It is a great irony that the “yes” campaign regard further devolution as a well earned consolation prize and continue to shout betrayal in the form of its non-implimentation. They have been joining in the fun too, dancing on the the grave of the Labour Party but it is also the grave containing the corpse of their neo-Keynesian spending strategies. The active component of the “yes” campaign is basically on the left, contemptuous of Scotland’s national status except when referring to it, hilariously, as “one of the richest nations on earth”, and these heady days have been like the last faint echo of Blair’s, 1997 “Things can only get better” surge, before we finally sink into the abyss. So they’re celebrating their own demise too: it’s just one internal contradiction too far.
That the coming crisis of Western imperialism will have a neo-liberal solution is at first sight dismaying but it has its logic. I was a struck by the insistence of a Chinese academic, speaking at at Glasgow University’s Confucius Institute, on the resolution of Britain’s debt and current account deficit with China via the market. What, I thought, did we have to sell back to them. Not much, but we can let them relocate factories which produce for our market to Britain. That way, they don’t have to accept sterling fiat money in payment and we can start to correct our trade deficit. That is definitely win-win. They can also facilitate this by taking control of our utilities and building other essential infrastructure. Finally, they can take over our banking system, after its major shareholders and creditors have taken the hit,opening up control of a significant portion of Britain’s land and real estate for re-industrialization. The British government has already taken us some way down this path and we have signed a formal strategic partnership with China and are now proud issuers of Renminbi-denominated UK government bonds. Other sovereign wealth funds will, of course, participate. Just as free-market ideology furnished us with a cover for imperialism in the 18th and 19th century, so it now provides a cover for a policy for end of empire. This is anxiously sought by the Chinese and the Global South and their investments will not be just about profit but drawing the sting out of Anglo-American imperialism. In exchange for life-saving inward investment Britain will de facto renounce its imperial or hegemonic project and become a neutral, demilitarized state. Perhaps Scotland could become a Chinese concession just as we once had concessions in China. That would be poetic justice and leave us staring survival in the face.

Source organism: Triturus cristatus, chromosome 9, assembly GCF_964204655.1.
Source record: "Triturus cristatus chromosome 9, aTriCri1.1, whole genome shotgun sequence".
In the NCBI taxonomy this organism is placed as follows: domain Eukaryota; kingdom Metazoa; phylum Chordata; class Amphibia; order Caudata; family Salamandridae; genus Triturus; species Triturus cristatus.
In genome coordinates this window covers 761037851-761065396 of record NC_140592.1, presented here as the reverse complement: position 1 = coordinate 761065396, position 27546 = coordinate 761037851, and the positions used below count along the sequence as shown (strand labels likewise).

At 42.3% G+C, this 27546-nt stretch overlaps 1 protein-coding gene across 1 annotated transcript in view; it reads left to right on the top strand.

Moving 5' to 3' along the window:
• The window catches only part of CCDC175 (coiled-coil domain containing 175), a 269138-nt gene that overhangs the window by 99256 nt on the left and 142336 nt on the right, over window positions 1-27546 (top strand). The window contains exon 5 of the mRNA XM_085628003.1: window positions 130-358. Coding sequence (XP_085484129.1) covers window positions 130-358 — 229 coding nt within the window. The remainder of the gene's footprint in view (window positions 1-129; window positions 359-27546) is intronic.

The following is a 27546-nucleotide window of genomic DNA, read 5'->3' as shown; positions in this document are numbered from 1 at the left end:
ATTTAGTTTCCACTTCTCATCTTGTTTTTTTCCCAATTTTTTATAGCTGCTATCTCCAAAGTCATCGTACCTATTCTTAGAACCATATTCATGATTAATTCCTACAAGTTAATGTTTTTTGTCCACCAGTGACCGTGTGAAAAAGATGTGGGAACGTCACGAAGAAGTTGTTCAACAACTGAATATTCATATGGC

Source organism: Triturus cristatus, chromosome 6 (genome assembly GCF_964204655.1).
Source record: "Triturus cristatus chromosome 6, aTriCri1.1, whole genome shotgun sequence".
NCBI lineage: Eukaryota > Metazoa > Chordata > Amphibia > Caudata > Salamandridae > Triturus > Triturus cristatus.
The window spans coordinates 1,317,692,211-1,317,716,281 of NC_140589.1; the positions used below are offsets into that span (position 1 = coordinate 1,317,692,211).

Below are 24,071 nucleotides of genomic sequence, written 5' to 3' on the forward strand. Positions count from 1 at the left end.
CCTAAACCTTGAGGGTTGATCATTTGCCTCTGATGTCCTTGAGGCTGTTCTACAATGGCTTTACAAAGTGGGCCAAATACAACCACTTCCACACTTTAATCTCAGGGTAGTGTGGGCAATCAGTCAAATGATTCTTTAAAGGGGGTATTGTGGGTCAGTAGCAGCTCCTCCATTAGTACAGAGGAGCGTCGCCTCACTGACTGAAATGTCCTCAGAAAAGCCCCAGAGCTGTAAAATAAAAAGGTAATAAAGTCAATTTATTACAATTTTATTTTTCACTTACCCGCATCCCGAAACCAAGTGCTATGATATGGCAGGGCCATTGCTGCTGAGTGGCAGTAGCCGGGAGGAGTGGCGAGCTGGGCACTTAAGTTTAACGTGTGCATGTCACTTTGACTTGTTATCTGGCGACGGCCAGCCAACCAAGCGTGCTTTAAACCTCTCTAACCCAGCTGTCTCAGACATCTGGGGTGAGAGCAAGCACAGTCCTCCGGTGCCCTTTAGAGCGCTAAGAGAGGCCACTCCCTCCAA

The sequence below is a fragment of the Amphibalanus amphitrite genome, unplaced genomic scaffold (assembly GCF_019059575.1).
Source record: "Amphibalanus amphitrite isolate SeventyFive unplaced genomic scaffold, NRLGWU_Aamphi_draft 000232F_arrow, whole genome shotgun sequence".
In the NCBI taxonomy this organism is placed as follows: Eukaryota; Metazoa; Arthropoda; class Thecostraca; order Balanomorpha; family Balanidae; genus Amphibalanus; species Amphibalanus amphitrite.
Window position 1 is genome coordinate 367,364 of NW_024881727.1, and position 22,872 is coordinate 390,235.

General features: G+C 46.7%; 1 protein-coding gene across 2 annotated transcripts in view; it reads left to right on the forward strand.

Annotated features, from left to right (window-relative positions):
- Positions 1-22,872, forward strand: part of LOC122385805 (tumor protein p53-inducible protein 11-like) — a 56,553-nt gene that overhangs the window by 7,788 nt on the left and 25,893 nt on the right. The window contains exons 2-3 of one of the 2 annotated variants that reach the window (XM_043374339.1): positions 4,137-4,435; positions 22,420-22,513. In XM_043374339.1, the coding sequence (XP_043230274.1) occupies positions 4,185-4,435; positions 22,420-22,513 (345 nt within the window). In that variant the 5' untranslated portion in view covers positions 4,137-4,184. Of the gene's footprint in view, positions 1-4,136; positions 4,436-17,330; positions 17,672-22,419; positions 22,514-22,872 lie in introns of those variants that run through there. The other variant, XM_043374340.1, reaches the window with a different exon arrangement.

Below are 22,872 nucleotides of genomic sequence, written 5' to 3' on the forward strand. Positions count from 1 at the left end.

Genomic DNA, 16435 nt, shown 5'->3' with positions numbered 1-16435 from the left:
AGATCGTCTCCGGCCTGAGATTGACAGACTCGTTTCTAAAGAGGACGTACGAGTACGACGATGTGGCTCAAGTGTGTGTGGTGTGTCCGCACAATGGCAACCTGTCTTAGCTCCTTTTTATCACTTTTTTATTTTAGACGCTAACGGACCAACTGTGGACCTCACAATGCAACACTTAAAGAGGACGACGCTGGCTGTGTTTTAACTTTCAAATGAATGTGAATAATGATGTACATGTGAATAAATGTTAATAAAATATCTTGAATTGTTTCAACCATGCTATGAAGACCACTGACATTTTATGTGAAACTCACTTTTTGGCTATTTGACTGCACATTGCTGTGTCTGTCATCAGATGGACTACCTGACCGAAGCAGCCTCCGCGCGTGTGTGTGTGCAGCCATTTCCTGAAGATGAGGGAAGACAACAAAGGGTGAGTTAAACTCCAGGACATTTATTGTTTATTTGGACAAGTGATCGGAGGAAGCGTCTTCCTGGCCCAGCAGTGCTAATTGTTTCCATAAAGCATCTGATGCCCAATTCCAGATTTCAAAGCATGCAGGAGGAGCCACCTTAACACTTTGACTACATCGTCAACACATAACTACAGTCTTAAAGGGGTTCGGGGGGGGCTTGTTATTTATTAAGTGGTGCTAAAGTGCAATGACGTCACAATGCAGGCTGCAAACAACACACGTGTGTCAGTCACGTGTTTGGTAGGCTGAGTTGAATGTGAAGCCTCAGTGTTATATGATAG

The constitutional transformation will go through and it will also be as many have pointed out a dog’s dinner. But the goal is purely negative from the point of view of the British oligarchy: to veto Big Government. However, it contains other potentialities as Gerry Adams, leader of Sinn Fein was quick to grasp when he pointed out that, despite the “no” vote, “the British state is not static”. Britain is not suitable for federalisation and the regionalization of England is a completely synthetic agenda which is being foisted on a reluctant people. Hence another irony: the “No” vote may be the real “break up of Britain” agenda. The constitutional agenda compromises Britain’s sovereignty and at a certain point when all the wars and tumult of empire are a fading memory that issue of sovereignty will return and, in all likelihood, resolve itself as four sovereign nations in these islands.

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UK banks ‘still vulnerable to global shocks’

Posted by seumasach on June 13, 2014

The idea of bailing out the banks in perpetuity is totally devoid of realism. Neither the pound sterling nor the British people would survive such a policy. The only answer is to allow the banks to fail, to put them through bankruptcy.

HITC

Britain’s financial sector remains vulnerable to further global shocks and the Bank of England must be ready to rescue banks that run short of funds, Threadneedle Street warned on Thursday.

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China’s poorest beat our best pupils

Posted by seumasach on February 18, 2014

The terrible truth about educational levels  is another aspect of contemporary Britain which we refuse to confront along with the real state of our banks, our infrastructure, our industrial base, our public health and so on.

Telegraph

17th february, 2014

British schoolchildren are lagging so far behind their peers in the Far East that even pupils from wealthy backgrounds are now performing worse in exams than the poorest students in China, an international study shows.

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US banks no longer ‘too big to fail’

Posted by seumasach on October 13, 2013

America’s biggest banks are now in a position to go bust without state intervention, the Bank of England’s deputy governor declares

Telegraph

12th October, 2013

The deputy governor of the Bank of England has declared an end to the era of taxpayer bail-outs for the world’s giant lenders.

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Our global banks – still too mighty to control

Posted by seumasach on September 15, 2013

Liam Halligan

Telegraph

14th September, 2013

Lehman Brothers filed for bankruptcy on September 15 2008. The resulting financial meltdown led to the first global recession in living memory, so causing countless job losses and widespread human misery.